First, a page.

Call me an L.A.-loving sycophant. Label me a superstar-gazer. Blame me for aiding and abetting the Jazz's enemies.

But I like Kobe Bryant.

So shoot me.

There goes my invitation to Larry H. Miller's Christmas party.

Now that I've outed myself, I may as well move to West Covina and file my columns from there.

I'm not going to have many friends after this.

When the Jazz and Lakers resume their series tonight at ES Arena, it's not going to be pretty. My guess is it's going to be downright personal. That's what happens when someone threatens the Jazz. He automatically becomes the worst person since Caligula, even if he is the MVP. Or maybe because of it.

Admittedly, the man has a world class smirk. And the chest- pounding and and shirt-tugging can certainly be annoying. He demanded to be traded last year if the Lakers didn't surround him with better talent. He called Jazz fans classless when they booed Derek Fisher.

Still, if you've been around Bryant at all this post-season, you have to ask: Why do so many people hate this man? He has excellent hygiene. Doesn't swear in public — much. Reportedly he's quick to pick up the lunch tab for teammates. He's polite, articulate and, yes, even humble.

Did you notice when presented the MVP trophy, last week, he credited his teammates? Were you paying attention, Sunday, when he had a wide open chance to blame his injured back for L.A.'s loss to the Jazz? Instead, he credited Andrei Kirilenko, saying, "No excuses for me. AK did a great job. Great defensive player. They just did a terrific job."

It wasn't condescending, or even tongue-in-cheek. It was genuine.

And that was after scoring 33 points.

Not all MVPs have been so generous with their praise.

Shaquille O'Neal was never good at lauding someone who blocked several of his shots. The last guy who did that was Greg Ostertag, and he got slapped to the floor for his trouble. Karl Malone wasn't good at praising opponents, either.

Yet after Wednesday's game, someone asked Bryant if he thought the Jazz would battle back, now that they're on the brink of elimination, and he replied, "That's a Jerry Sloan trait. They're going to keep coming. They don't know any other way."

It was unvarnished respect, one hyper-competitive person to another.

Some say this is all damage control, thanks to that sexual assault case in Colorado, in which Bryant was acquitted of criminal charges and settled the civil suit out of court. Could be. But it doesn't seem rehearsed. When he was 19, he air-balled two shots in Salt Lake when the Jazz eliminated the Lakers from the 1997 playoffs. Asked in a press conference last week if he remembered those shots, he said good-naturedly, "Yeah. Horrible experience. Thanks for bringing it up again."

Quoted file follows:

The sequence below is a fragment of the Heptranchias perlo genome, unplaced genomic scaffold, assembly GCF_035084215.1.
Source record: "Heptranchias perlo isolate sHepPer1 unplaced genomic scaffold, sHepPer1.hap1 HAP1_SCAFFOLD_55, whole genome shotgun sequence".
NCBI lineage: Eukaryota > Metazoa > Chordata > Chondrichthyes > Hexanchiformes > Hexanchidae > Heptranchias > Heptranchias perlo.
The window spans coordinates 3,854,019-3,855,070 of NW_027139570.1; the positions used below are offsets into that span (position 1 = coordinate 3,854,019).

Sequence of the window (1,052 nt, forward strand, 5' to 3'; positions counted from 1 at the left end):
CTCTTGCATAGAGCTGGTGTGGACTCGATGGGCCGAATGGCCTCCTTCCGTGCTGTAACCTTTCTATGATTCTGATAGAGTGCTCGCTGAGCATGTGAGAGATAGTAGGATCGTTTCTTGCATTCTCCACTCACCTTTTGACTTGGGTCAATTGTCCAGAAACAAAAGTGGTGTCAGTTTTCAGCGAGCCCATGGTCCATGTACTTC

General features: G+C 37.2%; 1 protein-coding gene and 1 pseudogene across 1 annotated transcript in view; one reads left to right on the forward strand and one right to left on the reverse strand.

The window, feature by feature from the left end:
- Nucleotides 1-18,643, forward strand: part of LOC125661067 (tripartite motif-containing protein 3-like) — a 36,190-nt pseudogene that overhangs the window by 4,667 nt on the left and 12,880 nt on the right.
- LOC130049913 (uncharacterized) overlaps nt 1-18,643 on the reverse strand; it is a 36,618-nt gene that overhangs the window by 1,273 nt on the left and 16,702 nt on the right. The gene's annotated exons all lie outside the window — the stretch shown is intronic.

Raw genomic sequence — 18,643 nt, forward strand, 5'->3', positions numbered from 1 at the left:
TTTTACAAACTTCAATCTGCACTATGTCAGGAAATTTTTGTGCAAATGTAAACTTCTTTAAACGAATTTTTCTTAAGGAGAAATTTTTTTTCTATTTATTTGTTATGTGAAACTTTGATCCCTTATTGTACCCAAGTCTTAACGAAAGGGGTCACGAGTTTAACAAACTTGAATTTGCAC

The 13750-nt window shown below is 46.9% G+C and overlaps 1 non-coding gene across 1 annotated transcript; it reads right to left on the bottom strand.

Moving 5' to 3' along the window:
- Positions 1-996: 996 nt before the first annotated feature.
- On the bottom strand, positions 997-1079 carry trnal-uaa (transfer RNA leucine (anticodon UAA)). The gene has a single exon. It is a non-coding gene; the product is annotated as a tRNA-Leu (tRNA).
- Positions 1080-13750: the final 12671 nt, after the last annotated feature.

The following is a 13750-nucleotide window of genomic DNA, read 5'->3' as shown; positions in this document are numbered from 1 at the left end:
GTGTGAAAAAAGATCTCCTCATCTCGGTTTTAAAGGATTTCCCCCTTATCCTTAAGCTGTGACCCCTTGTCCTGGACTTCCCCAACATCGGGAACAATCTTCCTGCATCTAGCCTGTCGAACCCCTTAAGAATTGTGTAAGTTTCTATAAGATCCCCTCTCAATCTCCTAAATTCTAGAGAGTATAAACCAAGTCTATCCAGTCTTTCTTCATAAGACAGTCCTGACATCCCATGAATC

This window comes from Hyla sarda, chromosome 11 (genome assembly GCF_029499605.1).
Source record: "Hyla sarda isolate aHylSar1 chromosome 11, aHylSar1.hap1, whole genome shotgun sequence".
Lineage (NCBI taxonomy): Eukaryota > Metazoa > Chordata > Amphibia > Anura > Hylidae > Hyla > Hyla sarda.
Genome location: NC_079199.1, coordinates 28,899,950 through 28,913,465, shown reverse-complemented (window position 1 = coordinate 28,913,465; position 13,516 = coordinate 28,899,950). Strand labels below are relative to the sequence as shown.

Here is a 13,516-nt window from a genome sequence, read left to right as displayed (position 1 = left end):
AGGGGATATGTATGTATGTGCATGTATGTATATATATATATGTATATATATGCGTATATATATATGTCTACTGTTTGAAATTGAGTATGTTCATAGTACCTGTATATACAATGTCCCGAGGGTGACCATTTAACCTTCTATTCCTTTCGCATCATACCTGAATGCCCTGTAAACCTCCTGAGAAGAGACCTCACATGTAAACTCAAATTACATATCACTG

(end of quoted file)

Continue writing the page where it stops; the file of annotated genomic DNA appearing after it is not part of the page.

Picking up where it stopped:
Everyone laughed. It was a genuinely funny moment. So was Wednesday, when a reporter asked if he thought he could get up high enough on a dunk, due to his sore back. He said he wasn't sure and that he "felt like Luke Walton" — who himself had missed a dunk. Laughter erupted again.

That's not to say Bryant is perfect. By his own admission, he cheated on his wife in Colorado. Not smart. Still, Michael Jordan got caught after cheating on his wife, too. Bryant can annoy people with his "smoking gun" gestures, but does anyone recall MJ holding aloft his shooting arm after burning the Jazz in Game 6 of the 1998 NBA Finals?

Sure, Bryant attempts a lot of shots; so did Jordan.

Does he get favorable treatment by the refs? Of course.

So did Jordan.

Bryant even went down the stretch of Wednesday's game doing nothing but passing.

Not even MJ did that.

Bryant made some stupid mistakes in his personal life. But he is well-spoken and agreeable. He's also the best player on the planet. In terms of comportment, competitiveness and overall savoir faire, he's a lot like you-know-who.

You know that saying "Everyone loves a winner"?

It's true.

It just gets complicated for people when he plays for someone else's team.